The public portion also includes a 1 percent sales tax on purchases made within Ballpark Village.
In total, St. Louis taxpayers and the state will be responsible for about 30 percent of the estimated $700 million to develop the entire site, according to the 2012 legislation.
Calls to the St. Louis mayor and four aldermen were not returned.
In Kansas City, Missouri, Curry’s group toured the Power & Light district, an $850 million development spanning nine city blocks next to the Spring Center, an indoor arena used for concerts and sporting events.
When it was approved in 2003, Kansas City issued $295 million in bonds to Cordish to help finance the project.
The district features more restaurants, bars, office and residential space than the development in St. Louis, along with the entertainment and music venue, Kansas City Live!
Like Jacksonville today, at the turn of the century Kansas City was trying to redevelop a part of its blighted downtown with a catalytic project.
Spokesman Chris Hernandez, speaking on behalf of city manager Troy Schulte, said the Power & Light District was a “bold plan when you consider where Kansas City was at the time.”
“Those blocks of downtown were pretty underdeveloped,” said Hernandez, who described what was a forgotten neighborhood that was home to a few small businesses and many parking lots.
“What we have now is a thriving arena that is booked nonstop and an entertainment district which is going gangbusters,” he said.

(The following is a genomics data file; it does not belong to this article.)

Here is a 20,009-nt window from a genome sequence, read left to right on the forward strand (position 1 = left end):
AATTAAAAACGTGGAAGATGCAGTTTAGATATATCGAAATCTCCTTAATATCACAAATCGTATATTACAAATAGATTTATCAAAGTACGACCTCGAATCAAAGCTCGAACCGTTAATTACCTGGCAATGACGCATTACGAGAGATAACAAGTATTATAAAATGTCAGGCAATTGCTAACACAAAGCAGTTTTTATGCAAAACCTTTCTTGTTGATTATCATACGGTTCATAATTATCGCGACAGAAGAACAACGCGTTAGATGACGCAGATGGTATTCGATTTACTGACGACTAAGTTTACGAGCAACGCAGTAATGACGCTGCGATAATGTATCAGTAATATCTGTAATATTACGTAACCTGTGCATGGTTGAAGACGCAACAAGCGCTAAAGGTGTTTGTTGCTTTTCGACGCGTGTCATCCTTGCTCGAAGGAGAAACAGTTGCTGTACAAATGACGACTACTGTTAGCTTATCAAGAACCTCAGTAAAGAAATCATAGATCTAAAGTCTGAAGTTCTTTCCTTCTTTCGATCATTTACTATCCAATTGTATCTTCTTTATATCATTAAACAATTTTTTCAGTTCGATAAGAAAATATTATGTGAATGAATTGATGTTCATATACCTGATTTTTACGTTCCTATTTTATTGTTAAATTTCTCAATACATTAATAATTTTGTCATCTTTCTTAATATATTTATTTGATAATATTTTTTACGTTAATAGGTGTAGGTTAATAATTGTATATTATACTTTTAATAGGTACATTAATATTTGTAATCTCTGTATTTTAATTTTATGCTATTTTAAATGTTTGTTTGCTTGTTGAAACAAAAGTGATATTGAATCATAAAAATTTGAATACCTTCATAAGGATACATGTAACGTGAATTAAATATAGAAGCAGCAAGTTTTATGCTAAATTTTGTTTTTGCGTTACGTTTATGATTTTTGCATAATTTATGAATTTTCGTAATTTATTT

Recently, the district has been the unofficial host to fans of MLS World Cup games and World Series runs by the MLB Royals in 2014 and 2015.
Still, the district hasn’t been the huge financial win local taxpayers had expected since it opened in 2007.
“Some of the projections that were made when that deal was announced were pretty rosy, and would have demanded really high rates of return,” Hernandez said.
“So, we’re still paying for some of the incentives via our general fund,” he said.
Even with nearly full occupancy rates and high attendance, the district generates about $4 million to $6 million a year in revenue, leaving taxpayers responsible for most of the debt service obligation from the city’s general fund through 2040.
“We’ve learned a lesson since, however, and now we don’t need to use those types of incentives to bring developers downtown,” he said.
Hernandez said since the end of 2012, Kansas City has seen $2 billion in projects “started, completed and proposed, most of which won’t get incentives deals anywhere near Power & Light.”
He said demand for downtown Kansas City property and the “lessons learned” have led the city to be a better negotiator when new developers bring in ideas.
“It’s certainly a reward for those early choices,” he said.
Cordish has been a major developer in its hometown of Baltimore for decades, spending time and money in the city’s Inner Harbor.
Projects include the Power Plant and Pier IV, a mixed-use waterfront project Cordish developed in 2001 and 2003, featuring restaurants, retail, office and other entertainment options.
The company also has what it calls its “flagship co-working space,” Spark Baltimore, a 30,000-square foot office for startups and entrepreneurs.